Remember T-Mobile's money-saving, finger-friendly Pulse? You know, the Huawei Android handset that received a 2.1 update in Hungary back in May? Earlier this month (on the 6th, to be precise), said phone's British counterpart also received its share of cream-filled pastry, but perhaps one with cream gone sour. How so? T-Mobile UK didn't explain when it quietly pulled the plug shortly afterwards, but some users were reporting problems with SMS and 802.11x enterprise WiFi authentication. Pretty serious stuff, especially for the former.

A few developers from MoDaCo got in touch with us as they struggled to get a reply from T-Mobile about the retraction, which got us curious. After all, a working 2.1 update would make the Pulse -- now priced at £99 ($153) on pay and go -- a pretty good buy, so we tweeted the carrier on Tuesday for an update. Coincidentally, the next day T-Mobile finally caved in and let loose on what happened:
"After receiving feedback on the recent T-Mobile Pulse Android 2.1 software update we've decided to suspend it temporarily. We're working with the phone's makers on an updated version which is expected in October."
Yikes. But just you wait -- read on for the juicy part.

By chance, we stumbled upon Huawei's official forum, which had a sticky Chinese post -- published just three days after the 2.1 update release -- advising users to avoid the offending download. Brace yourselves:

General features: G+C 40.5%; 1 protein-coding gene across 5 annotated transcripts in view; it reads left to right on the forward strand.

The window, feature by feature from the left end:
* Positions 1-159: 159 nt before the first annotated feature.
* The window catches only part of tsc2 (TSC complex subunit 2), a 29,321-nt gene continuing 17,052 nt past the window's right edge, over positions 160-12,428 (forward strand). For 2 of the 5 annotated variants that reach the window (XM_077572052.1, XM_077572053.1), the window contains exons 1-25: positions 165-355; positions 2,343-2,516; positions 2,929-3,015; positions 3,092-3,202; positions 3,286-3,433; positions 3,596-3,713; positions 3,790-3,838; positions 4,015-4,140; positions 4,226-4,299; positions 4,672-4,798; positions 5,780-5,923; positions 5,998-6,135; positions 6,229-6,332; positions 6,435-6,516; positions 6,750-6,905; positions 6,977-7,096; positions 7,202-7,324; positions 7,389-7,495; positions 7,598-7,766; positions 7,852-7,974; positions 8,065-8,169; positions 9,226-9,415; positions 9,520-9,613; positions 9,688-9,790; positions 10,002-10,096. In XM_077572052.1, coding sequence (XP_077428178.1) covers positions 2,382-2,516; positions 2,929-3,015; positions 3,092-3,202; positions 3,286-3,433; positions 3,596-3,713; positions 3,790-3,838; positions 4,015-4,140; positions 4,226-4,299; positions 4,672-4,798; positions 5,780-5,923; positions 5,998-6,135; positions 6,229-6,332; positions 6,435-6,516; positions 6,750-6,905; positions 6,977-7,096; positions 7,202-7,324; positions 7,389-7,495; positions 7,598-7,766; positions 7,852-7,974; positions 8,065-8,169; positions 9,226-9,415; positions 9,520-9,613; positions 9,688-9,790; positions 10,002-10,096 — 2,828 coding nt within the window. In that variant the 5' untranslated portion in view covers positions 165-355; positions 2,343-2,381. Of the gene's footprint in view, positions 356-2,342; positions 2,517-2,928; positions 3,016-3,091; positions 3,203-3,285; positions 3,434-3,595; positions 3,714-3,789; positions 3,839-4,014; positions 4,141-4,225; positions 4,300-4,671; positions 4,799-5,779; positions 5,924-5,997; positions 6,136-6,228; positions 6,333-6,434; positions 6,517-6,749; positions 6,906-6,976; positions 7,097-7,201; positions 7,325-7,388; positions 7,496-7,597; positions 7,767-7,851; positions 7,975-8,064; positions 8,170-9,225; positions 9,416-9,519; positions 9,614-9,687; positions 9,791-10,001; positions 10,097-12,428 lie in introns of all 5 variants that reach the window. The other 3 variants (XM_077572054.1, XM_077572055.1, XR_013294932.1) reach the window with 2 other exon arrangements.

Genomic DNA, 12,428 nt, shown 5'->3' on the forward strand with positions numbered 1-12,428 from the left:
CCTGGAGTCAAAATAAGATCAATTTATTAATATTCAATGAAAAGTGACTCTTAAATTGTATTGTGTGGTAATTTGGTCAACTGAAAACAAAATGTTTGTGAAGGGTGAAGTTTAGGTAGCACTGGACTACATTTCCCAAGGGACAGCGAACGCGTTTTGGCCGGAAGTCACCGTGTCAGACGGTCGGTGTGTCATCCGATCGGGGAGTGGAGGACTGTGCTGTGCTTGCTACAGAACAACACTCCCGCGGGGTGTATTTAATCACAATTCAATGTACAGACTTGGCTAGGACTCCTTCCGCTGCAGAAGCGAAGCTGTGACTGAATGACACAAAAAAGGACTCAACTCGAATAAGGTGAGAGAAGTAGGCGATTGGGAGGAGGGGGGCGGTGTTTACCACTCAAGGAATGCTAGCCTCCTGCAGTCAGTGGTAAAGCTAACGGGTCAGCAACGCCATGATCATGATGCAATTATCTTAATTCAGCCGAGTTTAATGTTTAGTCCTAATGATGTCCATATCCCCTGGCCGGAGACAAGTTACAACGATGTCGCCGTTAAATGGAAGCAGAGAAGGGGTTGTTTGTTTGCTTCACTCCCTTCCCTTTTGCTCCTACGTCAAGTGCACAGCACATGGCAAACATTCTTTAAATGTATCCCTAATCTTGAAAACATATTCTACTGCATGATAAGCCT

"The TMO-U8220 Android 2.1 firmware being circulated around the web is actually a test version from the UK, and has not yet been signed off. This version still contains a lot of bugs, so there's no guarantee on its features and stability."
Meow! So, here's our theory: chances are some broken English from Huawei -- as evidently seen on its forum -- gave T-Mobile the wrong gesture, which consequently led to the premature update release. Regardless, it's pretty unacceptable for T-Mobile to have taken over two weeks to basically repost Huawei's warning. Here's hoping that the fixed 2.1 update won't take as long to code -- assuming the Hungarian version's not suffering from the same bugs (as it's still up for grabs), we can't imagine this being a huge operation for Huawei.

[Thanks, @flibblesan and @wideawakewesley]

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T-Mobile UK quietly retracts Pulse's buggy 2.1 update, Huawei says it was non-final anyway